Gov't triples Rastafari trust fund

Gov't triples Rastafari trust fund

Observer staff reporter

Monday, April 22, 2019

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PITFOUR, St James — The Government has announced plans to triple the $10 million set aside in a trust fund that was established for members of the Rastafari community who were brutalised by the State during the Coral Gardens incident of 1963.

“The agreement was for $10 million; it is now at $13 million and the Ministry of Culture is looking to increase that to $30 million,” revealed Minister of National Security Dr Horace Chang, who represented the Government at the 56th Commemoration of the Coral Gardens Atrocities held at the Pitfour Nyahbinghi Centre in Granville, St James on Friday.

“There is the need to give some level of comfort and essentially reparation to our brothers who suffered the Coral Gardens event, one of the most horrific incidents in our history,” he said.

Speaking before of Dr Chang, sociologist Dr Michael Barnett called for the expeditious delivery of the compensation package for the Rastafarian elders who were brutalised by members of the State.

“It is very important that the survivors see some compensation before they depart or transition from this present existence and go to the celestial realm. I think it is important that they are able to see some benefits as soon as possible,” Dr Barnett stated.

“And I am hoping that all parties involved will be very sensitive to this issue, and that we, to the best of our ability on all sides, see what we can do to facilitate this,” Dr Barnett continued.

He emphasised the importance of the elders seeing some benefit soon.

“I, for one, know that many of the elders are suffering from ill-health from the conditions they have had to go through, and the brutality they suffered years ago taking its toll. I would love for them to get benefits now, while they are still alive. So I am hoping, in short, that this is the outcome of this celebration this year,” Barnett said.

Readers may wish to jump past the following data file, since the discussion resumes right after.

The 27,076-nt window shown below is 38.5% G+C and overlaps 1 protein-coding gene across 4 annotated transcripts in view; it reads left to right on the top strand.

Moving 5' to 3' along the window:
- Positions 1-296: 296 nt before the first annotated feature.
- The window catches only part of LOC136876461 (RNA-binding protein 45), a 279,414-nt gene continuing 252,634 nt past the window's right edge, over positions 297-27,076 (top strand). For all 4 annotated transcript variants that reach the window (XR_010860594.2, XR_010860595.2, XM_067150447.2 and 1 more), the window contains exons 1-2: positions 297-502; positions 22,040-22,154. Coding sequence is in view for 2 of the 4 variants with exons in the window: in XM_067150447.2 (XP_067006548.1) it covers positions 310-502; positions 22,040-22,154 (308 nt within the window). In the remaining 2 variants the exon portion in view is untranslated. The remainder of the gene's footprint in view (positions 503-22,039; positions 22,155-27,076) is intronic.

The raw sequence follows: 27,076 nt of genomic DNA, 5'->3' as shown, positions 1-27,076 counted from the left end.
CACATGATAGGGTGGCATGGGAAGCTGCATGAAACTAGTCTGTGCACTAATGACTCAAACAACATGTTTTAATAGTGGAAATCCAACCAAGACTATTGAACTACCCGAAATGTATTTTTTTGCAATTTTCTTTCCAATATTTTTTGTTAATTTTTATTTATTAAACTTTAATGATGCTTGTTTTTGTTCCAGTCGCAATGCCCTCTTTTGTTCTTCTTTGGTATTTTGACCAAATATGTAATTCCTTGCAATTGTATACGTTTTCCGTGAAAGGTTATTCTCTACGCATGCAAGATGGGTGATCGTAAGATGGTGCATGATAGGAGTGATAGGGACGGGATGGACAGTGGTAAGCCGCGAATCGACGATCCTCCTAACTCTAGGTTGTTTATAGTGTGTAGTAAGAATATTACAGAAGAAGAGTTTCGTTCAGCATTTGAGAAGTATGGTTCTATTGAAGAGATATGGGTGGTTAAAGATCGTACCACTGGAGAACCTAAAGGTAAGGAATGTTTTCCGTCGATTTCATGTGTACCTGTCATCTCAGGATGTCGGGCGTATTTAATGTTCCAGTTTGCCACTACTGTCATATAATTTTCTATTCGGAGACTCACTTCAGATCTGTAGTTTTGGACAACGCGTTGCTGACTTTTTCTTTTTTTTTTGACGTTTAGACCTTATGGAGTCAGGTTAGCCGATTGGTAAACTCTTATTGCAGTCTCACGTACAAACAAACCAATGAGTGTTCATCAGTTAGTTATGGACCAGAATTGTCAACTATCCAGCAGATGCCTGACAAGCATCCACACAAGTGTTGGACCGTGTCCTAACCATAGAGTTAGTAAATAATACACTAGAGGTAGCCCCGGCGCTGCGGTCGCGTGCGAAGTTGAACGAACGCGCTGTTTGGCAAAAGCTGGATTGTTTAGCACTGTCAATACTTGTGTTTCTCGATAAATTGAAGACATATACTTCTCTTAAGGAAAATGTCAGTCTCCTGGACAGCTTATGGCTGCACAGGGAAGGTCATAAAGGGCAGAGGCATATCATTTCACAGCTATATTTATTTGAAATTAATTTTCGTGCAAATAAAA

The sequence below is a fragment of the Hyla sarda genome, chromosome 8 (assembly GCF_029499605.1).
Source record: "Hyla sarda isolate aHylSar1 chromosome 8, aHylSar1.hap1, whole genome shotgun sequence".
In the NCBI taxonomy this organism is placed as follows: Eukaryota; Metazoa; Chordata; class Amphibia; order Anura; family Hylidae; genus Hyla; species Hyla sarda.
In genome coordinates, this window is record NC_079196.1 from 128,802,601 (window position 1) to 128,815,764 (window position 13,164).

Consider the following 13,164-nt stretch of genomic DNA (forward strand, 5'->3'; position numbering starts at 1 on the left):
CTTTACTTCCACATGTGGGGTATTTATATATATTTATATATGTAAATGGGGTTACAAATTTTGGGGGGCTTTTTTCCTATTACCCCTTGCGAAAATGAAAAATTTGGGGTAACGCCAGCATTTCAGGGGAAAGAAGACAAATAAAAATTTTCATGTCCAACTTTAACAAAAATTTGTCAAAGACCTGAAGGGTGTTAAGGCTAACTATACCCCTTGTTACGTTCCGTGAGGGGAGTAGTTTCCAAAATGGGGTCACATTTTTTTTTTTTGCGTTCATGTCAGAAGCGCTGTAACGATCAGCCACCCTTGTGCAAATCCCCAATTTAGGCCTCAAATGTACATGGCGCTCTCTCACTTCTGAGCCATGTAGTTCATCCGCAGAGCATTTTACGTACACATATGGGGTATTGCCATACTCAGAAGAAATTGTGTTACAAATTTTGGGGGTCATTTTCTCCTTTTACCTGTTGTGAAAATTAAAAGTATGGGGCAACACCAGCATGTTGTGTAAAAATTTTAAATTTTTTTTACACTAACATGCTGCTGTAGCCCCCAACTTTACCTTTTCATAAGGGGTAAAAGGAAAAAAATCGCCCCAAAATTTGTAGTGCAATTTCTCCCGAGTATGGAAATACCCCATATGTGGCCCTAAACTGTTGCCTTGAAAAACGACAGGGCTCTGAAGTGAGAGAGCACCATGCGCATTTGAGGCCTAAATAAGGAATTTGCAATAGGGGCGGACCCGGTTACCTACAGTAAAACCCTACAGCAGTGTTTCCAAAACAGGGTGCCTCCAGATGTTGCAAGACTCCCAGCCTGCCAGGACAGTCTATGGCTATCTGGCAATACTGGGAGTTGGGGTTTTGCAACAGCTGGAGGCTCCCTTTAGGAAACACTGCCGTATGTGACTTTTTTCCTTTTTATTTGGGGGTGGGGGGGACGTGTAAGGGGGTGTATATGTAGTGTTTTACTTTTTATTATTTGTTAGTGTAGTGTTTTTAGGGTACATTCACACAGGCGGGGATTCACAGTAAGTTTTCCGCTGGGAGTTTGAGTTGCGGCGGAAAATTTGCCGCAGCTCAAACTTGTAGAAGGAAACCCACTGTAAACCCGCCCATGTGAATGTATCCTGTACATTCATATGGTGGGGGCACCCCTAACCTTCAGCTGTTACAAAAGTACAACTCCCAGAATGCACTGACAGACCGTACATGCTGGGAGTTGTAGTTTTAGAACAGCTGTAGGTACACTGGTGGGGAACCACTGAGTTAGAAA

Dr Chang assured the gathering that everything is being done to speedily atone for the Coral Gardens incident.

He explained that part of the delay in the delivery of benefits came after members of the Rastafarian community insisted that Rastafari be included in the name of the trust, which was named “just Coral Gardens Trust”.

He noted that, in addition to the trust, Government has settled on a home in Coral Gardens for the Rastafarian “elders” in need of accommodation.

“The agreement is to pay for the rent. As we proceed, we expect that shortly after Easter the brothers who need to be put in a home will settle in there and associated activities will be in place. I will personally follow up with Minister (Olivia) Grange to ensure that it is being put in place,” said Dr Chang, who is also Member of Parliament for St James North Western.

“They are not only deserving of the reparation and the effort to put them in a place comfortably, and I remind my friends it's part of my constituency, I will take commitment to undertake to work with the minister to ensure that it is executed,“ he continued.

The national security minister also revealed that, at the request of members of the Rastafarian community in western Jamaica, “a fine piece of land” has been acquired by Government to cultivate ground provisions.

“The property has been identified from last year and it has been a struggle to get the process in place. I have spoken to the land authority because I am going to ensure that this month, a team from the brothers and sisters get to examine the property in Sundiland and make the arrangement that that property be transferred to the (Rastafarian) community that they can own, as a community, a property and do what they wish to [it], in terms of agricultural farming,” Dr Chang said.

What Rastafarians called “Bad Friday”, stemmed from an incident which triggered widespread beating, humiliation, degradation, and imprisonment on Good Friday in 1963.

This was the response by the security forces after individuals wearing beards typical of Rastafarians, attacked a police station with which they had an issue. Two of the attackers were shot and killed by the police.

Following the Good Friday incident, members of the Rastafarian faith were hunted, beaten and thrown behind bars by the police.

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